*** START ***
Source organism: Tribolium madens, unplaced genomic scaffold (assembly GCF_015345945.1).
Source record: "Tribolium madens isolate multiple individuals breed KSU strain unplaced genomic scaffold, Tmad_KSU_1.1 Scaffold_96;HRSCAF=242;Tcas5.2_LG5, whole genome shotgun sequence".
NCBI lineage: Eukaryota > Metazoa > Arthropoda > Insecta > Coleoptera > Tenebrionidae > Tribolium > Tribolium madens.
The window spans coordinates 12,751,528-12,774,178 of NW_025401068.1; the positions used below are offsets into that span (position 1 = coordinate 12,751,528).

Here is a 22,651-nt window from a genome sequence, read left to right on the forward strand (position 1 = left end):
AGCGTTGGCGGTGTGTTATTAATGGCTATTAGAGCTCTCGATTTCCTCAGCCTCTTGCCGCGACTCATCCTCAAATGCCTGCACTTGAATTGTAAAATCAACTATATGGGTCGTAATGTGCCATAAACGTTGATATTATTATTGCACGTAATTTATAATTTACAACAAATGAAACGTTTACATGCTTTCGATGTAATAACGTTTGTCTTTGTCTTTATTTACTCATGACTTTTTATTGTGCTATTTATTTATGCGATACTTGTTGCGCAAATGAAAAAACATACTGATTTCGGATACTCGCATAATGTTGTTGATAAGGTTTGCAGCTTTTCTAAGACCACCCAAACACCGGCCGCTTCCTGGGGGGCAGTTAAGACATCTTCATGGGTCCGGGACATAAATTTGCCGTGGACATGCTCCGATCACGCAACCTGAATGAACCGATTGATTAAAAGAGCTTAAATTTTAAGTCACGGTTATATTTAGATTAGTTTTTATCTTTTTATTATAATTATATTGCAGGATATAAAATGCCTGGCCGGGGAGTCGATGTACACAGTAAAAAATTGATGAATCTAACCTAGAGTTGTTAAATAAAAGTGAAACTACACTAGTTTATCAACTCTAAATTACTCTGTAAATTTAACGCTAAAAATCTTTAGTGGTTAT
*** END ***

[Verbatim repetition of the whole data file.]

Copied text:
Source organism: Tribolium madens, unplaced genomic scaffold (assembly GCF_015345945.1).
Source record: "Tribolium madens isolate multiple individuals breed KSU strain unplaced genomic scaffold, Tmad_KSU_1.1 Scaffold_96;HRSCAF=242;Tcas5.2_LG5, whole genome shotgun sequence".
NCBI lineage: Eukaryota > Metazoa > Arthropoda > Insecta > Coleoptera > Tenebrionidae > Tribolium > Tribolium madens.
The window spans coordinates 12,751,528-12,774,178 of NW_025401068.1; the positions used below are offsets into that span (position 1 = coordinate 12,751,528).

Here is a 22,651-nt window from a genome sequence, read left to right on the forward strand (position 1 = left end):
AGCGTTGGCGGTGTGTTATTAATGGCTATTAGAGCTCTCGATTTCCTCAGCCTCTTGCCGCGACTCATCCTCAAATGCCTGCACTTGAATTGTAAAATCAACTATATGGGTCGTAATGTGCCATAAACGTTGATATTATTATTGCACGTAATTTATAATTTACAACAAATGAAACGTTTACATGCTTTCGATGTAATAACGTTTGTCTTTGTCTTTATTTACTCATGACTTTTTATTGTGCTATTTATTTATGCGATACTTGTTGCGCAAATGAAAAAACATACTGATTTCGGATACTCGCATAATGTTGTTGATAAGGTTTGCAGCTTTTCTAAGACCACCCAAACACCGGCCGCTTCCTGGGGGGCAGTTAAGACATCTTCATGGGTCCGGGACATAAATTTGCCGTGGACATGCTCCGATCACGCAACCTGAATGAACCGATTGATTAAAAGAGCTTAAATTTTAAGTCACGGTTATATTTAGATTAGTTTTTATCTTTTTATTATAATTATATTGCAGGATATAAAATGCCTGGCCGGGGAGTCGATGTACACAGTAAAAAATTGATGAATCTAACCTAGAGTTGTTAAATAAAAGTGAAACTACACTAGTTTATCAACTCTAAATTACTCTGTAAATTTAACGCTAAAAATCTTTAGTGGTTAT